October 01, 2015

Changing voice with age

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Changing voice with age

Your wife accuses you of selective hearing, but you're pretty sure her voice has been getting softer over the past few years. At gatherings, you see people straining to listen to her or asking her to repeat things. You wonder if this is something she should mention to her doctor or if it's just another part of getting older.

Voice change lasting longer than three weeks — or voice change that worsens over several weeks — may be a sign of a health problem and should be discussed with your doctor.

However, about 10 to 30 percent of older adults may have age-related voice change (presbyphonia), with no identifiable disease as the cause. Age-related changes in voice can be frustrating or troubling and can make communication with others difficult, possibly leading to avoidance of voice-related activities.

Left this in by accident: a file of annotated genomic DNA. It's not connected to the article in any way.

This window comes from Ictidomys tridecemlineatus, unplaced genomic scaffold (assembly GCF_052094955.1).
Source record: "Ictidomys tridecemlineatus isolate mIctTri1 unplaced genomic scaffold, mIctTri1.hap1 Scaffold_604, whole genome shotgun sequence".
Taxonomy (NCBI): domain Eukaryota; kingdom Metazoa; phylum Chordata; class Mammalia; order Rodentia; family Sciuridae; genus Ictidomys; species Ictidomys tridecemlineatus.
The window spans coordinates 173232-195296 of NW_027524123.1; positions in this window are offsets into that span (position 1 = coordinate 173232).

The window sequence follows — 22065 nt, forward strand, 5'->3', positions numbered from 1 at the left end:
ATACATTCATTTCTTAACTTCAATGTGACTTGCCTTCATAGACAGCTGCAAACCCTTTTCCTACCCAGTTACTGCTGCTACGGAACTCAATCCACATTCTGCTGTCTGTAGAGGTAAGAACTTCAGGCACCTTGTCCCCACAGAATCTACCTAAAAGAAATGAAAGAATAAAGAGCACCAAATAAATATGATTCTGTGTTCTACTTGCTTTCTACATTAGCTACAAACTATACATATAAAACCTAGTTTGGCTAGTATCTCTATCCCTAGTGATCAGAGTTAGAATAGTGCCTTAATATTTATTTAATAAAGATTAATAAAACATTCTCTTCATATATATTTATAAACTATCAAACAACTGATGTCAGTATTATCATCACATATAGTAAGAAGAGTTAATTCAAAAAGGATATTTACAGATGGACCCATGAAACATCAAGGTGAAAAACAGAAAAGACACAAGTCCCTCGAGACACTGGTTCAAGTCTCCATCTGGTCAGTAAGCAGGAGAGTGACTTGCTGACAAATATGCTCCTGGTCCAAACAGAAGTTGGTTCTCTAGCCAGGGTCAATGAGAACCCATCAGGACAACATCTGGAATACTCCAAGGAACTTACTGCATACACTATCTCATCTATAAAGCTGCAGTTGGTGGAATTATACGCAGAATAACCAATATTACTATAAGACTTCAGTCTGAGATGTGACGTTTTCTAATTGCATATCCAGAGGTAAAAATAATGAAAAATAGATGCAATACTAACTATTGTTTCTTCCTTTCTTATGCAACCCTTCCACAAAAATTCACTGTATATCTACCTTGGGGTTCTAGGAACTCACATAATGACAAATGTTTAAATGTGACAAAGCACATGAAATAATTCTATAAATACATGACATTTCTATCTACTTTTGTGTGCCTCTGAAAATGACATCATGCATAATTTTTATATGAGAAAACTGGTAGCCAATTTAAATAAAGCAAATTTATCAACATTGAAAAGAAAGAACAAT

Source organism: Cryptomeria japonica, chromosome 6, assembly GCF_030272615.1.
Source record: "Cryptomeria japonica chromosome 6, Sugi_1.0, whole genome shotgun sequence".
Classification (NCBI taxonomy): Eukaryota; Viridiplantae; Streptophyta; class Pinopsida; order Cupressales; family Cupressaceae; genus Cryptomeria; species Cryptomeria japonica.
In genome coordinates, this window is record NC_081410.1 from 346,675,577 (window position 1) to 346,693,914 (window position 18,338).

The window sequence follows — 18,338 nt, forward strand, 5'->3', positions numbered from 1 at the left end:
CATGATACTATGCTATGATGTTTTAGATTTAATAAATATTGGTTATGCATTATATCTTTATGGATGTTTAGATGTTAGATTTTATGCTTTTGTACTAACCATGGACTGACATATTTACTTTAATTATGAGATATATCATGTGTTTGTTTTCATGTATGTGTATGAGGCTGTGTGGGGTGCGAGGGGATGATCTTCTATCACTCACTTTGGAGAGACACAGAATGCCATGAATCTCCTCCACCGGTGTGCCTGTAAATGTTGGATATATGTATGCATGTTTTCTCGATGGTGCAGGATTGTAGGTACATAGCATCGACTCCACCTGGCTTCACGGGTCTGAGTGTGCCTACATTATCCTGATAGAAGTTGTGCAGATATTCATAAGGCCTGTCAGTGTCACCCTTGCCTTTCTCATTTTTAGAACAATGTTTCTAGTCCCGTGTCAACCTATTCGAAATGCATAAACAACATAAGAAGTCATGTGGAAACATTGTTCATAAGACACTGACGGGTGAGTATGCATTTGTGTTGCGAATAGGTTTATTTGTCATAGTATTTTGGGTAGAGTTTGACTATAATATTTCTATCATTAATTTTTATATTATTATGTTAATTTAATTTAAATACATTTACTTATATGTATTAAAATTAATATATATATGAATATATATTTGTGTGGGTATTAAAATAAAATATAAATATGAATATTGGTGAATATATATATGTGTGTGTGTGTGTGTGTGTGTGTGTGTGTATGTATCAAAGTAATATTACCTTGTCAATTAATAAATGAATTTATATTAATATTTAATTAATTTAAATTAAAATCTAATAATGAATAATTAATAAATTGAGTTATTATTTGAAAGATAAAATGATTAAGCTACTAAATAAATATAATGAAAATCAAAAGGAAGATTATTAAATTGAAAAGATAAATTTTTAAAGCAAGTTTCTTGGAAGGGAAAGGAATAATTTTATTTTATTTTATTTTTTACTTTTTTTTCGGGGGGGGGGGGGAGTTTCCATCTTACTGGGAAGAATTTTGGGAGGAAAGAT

It may take a little persistence, but there are often steps you can take to improve the quality of your voice.

Vocal cords

Your vocal cords (folds) are located in your throat just behind your Adam's apple, which is part of the voice box. The vocal cords create a valve between your mouth, nose and throat (upper airway) and your trachea and lungs (lower airway). The vocal cords are two folds made up of muscle covered by mucous membrane within a cartilage framework. Vocal sounds are made when the vocal cords move close to each other and vibrate as air from the lungs travels through them.

The ability to produce a normal voice depends on the health and function of every aspect of the vocal anatomy, from the nerves that send signals...